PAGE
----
Posted on April 30, 2023

Schools Are Ditching Homework, Deadlines in Favor of ‘Equitable Grading’

Sara Randazzo, Wall Street Journal, April 26, 2023

Las Vegas high-school English teacher Laura Jeanne Penrod initially thought the grading changes at her school district made sense. Under the overhaul, students are given more chances to prove they have mastered a subject without being held to arbitrary deadlines, in recognition of challenges some children have outside school.

Soon after the system was introduced, however, Ms. Penrod said her 11th-grade honors students realized the new rules minimized the importance of homework to their final grades, leading many to forgo the brainstorming and rough drafts required ahead of writing a persuasive essay. Some didn’t turn in the essay at all, knowing they could redo it later.

“They’re relying on children having intrinsic motivation, and that is the furthest thing from the truth for this age group,” said Ms. Penrod, a teacher for 17 years.

The Clark County School District where Ms. Penrod works—the nation’s fifth-largest school system—has joined dozens of districts in California, Iowa, Virginia and other states in moves toward “equitable grading” with varying degrees of buy-in. Leaders in the 305,000-student Clark County district said the new approach was about making grades a more accurate reflection of a student’s progress and giving opportunities to all learners.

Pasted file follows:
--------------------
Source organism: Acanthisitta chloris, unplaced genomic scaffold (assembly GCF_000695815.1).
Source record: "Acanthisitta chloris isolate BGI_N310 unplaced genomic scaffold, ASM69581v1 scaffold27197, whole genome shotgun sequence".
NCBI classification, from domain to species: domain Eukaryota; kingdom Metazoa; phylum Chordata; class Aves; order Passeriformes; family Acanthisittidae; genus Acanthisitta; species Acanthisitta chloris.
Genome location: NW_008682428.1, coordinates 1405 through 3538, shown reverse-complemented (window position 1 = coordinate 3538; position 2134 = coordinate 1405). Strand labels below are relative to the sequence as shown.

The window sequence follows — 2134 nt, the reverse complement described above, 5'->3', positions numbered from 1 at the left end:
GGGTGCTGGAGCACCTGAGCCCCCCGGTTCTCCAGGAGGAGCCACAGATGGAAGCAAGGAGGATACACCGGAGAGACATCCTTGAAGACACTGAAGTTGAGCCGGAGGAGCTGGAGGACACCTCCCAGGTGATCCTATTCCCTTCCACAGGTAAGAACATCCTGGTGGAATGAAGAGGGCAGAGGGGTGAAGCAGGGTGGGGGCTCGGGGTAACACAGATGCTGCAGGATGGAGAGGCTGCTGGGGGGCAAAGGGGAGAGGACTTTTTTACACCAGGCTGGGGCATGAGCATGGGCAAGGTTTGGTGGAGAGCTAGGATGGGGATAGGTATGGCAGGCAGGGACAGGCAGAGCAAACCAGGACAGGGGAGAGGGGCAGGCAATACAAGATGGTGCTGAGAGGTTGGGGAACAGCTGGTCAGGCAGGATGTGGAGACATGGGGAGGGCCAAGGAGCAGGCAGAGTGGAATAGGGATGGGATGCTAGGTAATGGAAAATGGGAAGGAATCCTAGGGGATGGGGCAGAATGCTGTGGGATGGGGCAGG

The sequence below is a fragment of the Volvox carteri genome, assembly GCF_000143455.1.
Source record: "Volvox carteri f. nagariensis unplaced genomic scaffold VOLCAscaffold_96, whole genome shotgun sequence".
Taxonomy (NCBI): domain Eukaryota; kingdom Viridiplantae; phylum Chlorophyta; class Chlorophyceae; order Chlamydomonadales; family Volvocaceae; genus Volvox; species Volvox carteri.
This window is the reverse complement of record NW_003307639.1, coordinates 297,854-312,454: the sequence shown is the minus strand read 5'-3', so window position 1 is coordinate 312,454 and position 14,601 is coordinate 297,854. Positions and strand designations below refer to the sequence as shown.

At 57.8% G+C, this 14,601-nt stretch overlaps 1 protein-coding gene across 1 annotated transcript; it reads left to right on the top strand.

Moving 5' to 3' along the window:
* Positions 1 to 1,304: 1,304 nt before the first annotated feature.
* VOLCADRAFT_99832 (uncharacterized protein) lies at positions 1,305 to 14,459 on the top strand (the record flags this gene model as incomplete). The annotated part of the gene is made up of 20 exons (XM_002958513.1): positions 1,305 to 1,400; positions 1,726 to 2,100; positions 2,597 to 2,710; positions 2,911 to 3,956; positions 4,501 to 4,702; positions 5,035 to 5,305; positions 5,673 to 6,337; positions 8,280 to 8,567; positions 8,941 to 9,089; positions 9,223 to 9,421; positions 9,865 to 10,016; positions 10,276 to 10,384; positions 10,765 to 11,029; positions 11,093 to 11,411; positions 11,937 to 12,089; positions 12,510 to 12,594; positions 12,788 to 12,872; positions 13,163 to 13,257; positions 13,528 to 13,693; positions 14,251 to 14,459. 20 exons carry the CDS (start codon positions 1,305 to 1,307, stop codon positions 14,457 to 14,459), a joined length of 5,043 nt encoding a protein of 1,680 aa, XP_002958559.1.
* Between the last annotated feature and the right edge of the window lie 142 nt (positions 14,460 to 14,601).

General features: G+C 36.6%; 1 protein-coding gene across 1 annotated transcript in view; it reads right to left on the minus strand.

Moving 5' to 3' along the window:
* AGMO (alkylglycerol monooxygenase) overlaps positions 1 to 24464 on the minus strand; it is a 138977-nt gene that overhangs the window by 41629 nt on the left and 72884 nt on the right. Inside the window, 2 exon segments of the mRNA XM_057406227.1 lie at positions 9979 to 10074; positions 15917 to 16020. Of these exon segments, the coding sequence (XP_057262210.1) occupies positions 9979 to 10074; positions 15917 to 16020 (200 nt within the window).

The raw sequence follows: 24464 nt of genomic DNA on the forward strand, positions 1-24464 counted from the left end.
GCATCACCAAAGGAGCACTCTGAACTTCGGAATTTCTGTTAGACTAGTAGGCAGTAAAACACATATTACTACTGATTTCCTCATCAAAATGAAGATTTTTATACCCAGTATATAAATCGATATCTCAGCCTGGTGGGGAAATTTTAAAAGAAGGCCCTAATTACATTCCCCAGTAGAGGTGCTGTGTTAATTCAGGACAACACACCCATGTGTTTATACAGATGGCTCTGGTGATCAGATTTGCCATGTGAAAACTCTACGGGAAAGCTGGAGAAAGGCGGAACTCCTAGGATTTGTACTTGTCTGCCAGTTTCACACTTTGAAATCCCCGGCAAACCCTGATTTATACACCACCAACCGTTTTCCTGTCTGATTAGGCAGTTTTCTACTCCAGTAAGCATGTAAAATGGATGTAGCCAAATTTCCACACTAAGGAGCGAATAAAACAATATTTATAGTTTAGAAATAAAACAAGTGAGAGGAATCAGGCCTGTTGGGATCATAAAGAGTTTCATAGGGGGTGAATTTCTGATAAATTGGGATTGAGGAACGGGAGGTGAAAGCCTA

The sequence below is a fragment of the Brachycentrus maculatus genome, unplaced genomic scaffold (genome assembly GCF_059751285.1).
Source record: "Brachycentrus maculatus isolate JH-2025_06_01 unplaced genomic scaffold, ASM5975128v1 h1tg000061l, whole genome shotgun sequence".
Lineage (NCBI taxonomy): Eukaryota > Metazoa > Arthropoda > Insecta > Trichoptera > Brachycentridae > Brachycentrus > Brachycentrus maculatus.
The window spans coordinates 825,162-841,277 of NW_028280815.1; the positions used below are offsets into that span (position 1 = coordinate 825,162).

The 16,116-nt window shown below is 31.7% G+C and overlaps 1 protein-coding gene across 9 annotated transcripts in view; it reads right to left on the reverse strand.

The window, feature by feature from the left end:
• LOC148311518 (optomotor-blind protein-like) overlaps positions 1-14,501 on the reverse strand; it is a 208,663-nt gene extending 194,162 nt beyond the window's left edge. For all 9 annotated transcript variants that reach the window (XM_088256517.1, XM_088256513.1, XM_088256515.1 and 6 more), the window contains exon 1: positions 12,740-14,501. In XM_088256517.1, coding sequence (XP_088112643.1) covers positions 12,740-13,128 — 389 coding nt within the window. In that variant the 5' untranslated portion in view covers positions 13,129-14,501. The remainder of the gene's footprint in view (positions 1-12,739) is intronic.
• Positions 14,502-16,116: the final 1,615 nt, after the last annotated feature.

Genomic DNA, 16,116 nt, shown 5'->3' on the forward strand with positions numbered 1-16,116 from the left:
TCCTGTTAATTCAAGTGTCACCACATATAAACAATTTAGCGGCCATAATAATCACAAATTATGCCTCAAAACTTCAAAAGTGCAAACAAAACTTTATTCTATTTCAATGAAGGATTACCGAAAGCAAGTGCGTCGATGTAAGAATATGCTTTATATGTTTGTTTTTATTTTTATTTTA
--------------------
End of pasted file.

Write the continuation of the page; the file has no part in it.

Equitable grading can take different forms, but the systems aim to measure whether a student knows the classroom material by the end of a term without penalties for behavior, which, under the theory, can introduce bias. Homework is typically played down and students are given multiple opportunities to complete tests and assignments.

Proponents of the approach, including paid consultants, say it benefits students with after-school responsibilities, such as a job or caring for siblings, as well as those with learning disabilities. Traditional grading methods, they say, favor those with a stable home life and more hands-on parents.


In Las Vegas, some teachers and students say the changes have led to gaming the system and a lack of accountability.


Equitable grading still typically awards As through Fs, but the criteria are overhauled. Homework, in-class discussions and other practice work, called formative assessments, are weighted at between 10% and 30%. The bulk of a grade is earned through what are known as summative assessments, such as tests or essays.

Extra credit is banned—no more points for bringing in school supplies—as is grading for behavior, which includes habits such as attendance.


Bias can come into play when teachers use a grade as an incentive for behavior, said Tanya Kuhnee, a teacher-support specialist who is helping implement the Albuquerque program. Maybe a student is late because they had to bring their sibling to school. {snip}


Clark County said in the first year of the change, fewer students across racial demographics received an F.